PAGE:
Growing Knowledge

Read the latest insights from our experts as they cover agronomy issues that matter most to you and your operation.

Testing the Future of Spray Technology

Jonathan Zuk
Regional Agronomist
Not all DRAs are created equal. Host Jon Zuk is joined by WinField United senior engineer Dan Bissell to discuss the groundbreaking spray research coming out of the Innovation Center on the latest episode of The Deal With Yield podcast.
Season 14, Episode 6: Testing the Future of Spray Technology


It Really Is All About You

Kevin Eye
Vice President, WinField United
For 20 years, we’ve been focused on testing every agronomic concept that might make a difference for a farmer. The Answer Plot® program has looked at the good and the bad, the new and the assumed, the maybe-this-could-work and the crazy-but-possible. The program has grown to include nearly 200 sites across the United States, Canada, Mexico and South Africa that produce an incredible 6 million data points every year. And those millions of data points have led to some really valuable insights that are helping farmers get more from every field, every season.
 
But what all of us at WinField United are most proud of isn’t the big numbers; it’s the individual success stories Answer Plot insights have helped create. Every trial and every observation is managed by a local expert agronomy team driven to help their customers succeed. That’s what makes this program worthwhile and what can give you greater confidence in your agronomic decisions.
 
Putting Answer Plot data to work
You might be using Answer Plot insights without realizing it. If you are using response-to-fungicide scores to choose hybrids and plan in-season management, Answer Plot results helped shape the advice you’re getting from your local agronomy team.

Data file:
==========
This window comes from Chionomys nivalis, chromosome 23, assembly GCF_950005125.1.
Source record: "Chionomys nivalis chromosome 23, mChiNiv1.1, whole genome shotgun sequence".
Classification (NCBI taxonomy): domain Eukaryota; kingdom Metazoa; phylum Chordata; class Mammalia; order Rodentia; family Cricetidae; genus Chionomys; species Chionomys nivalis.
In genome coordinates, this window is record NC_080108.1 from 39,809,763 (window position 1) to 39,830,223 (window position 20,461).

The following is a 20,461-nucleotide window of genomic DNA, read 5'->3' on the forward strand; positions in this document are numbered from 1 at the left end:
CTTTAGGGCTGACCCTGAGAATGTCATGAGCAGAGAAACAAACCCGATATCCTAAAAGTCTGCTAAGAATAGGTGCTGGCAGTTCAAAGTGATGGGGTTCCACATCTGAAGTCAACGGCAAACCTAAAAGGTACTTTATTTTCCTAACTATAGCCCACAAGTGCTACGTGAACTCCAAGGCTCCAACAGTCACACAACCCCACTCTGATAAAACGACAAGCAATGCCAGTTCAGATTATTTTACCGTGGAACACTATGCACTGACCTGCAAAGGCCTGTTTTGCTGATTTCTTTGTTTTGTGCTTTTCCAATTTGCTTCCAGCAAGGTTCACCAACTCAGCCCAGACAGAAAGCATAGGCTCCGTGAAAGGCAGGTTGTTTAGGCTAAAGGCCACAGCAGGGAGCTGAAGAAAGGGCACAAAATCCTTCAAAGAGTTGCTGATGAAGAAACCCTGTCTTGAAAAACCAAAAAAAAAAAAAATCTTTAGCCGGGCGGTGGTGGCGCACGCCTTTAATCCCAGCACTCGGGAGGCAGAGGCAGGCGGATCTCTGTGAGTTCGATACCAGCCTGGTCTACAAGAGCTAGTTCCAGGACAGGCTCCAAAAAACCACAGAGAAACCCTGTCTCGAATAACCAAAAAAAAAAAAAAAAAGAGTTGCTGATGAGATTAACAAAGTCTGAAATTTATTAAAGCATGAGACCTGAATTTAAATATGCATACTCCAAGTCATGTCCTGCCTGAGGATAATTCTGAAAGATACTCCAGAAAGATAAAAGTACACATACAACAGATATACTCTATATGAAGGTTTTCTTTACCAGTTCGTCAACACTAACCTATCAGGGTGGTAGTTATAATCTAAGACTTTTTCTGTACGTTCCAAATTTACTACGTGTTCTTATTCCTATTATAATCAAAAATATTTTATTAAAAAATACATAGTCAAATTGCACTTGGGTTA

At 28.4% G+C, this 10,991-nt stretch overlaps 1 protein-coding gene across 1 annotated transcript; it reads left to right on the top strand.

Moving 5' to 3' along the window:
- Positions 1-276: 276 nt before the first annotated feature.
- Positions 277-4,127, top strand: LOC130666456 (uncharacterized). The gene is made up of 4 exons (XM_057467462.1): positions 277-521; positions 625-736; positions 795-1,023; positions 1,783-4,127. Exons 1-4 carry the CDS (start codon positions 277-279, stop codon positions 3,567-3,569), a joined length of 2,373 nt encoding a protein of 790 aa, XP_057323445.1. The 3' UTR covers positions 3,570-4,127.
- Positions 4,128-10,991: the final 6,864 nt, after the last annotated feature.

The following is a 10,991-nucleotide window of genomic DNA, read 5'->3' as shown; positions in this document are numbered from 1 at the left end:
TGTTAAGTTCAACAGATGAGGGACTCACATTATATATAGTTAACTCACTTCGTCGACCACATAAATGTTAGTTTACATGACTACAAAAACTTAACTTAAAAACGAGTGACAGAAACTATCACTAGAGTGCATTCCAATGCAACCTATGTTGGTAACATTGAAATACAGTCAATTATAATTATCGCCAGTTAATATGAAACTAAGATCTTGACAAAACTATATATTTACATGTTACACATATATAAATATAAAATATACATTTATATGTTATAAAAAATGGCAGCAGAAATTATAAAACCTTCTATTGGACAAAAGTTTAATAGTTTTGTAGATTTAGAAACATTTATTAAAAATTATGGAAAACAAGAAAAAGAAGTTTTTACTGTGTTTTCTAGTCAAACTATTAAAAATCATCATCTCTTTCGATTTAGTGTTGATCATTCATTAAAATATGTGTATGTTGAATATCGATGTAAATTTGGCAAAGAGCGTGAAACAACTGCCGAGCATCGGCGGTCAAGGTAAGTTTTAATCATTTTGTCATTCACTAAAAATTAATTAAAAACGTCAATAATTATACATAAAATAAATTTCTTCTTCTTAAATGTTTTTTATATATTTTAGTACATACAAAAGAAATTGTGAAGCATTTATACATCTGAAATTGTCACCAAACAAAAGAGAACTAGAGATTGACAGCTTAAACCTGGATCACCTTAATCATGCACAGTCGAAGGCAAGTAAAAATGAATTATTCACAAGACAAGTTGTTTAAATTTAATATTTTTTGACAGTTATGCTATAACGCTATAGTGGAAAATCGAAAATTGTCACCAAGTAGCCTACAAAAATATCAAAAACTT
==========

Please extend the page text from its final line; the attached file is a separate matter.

When you’re discussing the pros and cons of increasing plant population with your agronomist, it’s a good bet Answer Plot data is adding context to those conversations.
 
When your team is helping you plan nitrogen applications throughout the season to get the most from your genetic investment, you can be sure Answer Plot trials helped fuel those recommendations.
 
If you have found the benefits of leveraging the R7® Tool on your farm, you have definitely been using Answer Plot data and insights.
 
Visit an Answer Plot site to see more
And we’re not done yet. We have our sights set on even more in-depth management insights and more localized data for better individual farm decision-making. Here are a few examples of what’s ahead for the Answer Plot program:
  • We’ll be evaluating seed care technology to give you the best opportunity to start the season with a strong, healthy stand.
  • We’ll be looking beyond general fungicide response to analyze how specific hybrids respond to specific fungicide products in more locations and accounting for more management strategies.
  • We’ll be testing new strategies for controlling herbicide-resistant weeds to help you choose the best solution for your specific challenges.
  • We’ll be tackling soil quality to help you maintain and improve the foundation of your crop production program.
You can be sure we will use everything we’ve learned from the last 20 years to inform the next 20 years and beyond – always focused on helping you make confident decisions for every field, every season.
 
Thanks for helping us recognize 20 years of insights and for inspiring us with your agronomic challenges. Let’s solve them together. I hope to see you at an Answer Plot event this summer!

Answer Plot Program Insights Reveal Yield Opportunities

WinField United
Agronomy Team
The Answer Plot® program was created to give farmers greater confidence in their agronomic decisions. Since 1988, we have been transforming data from test sites across the country into expertise you can use on your farm. Here’s a look at five key insights from the program in 2017 that can help you move your operation forward this year and in the years to come.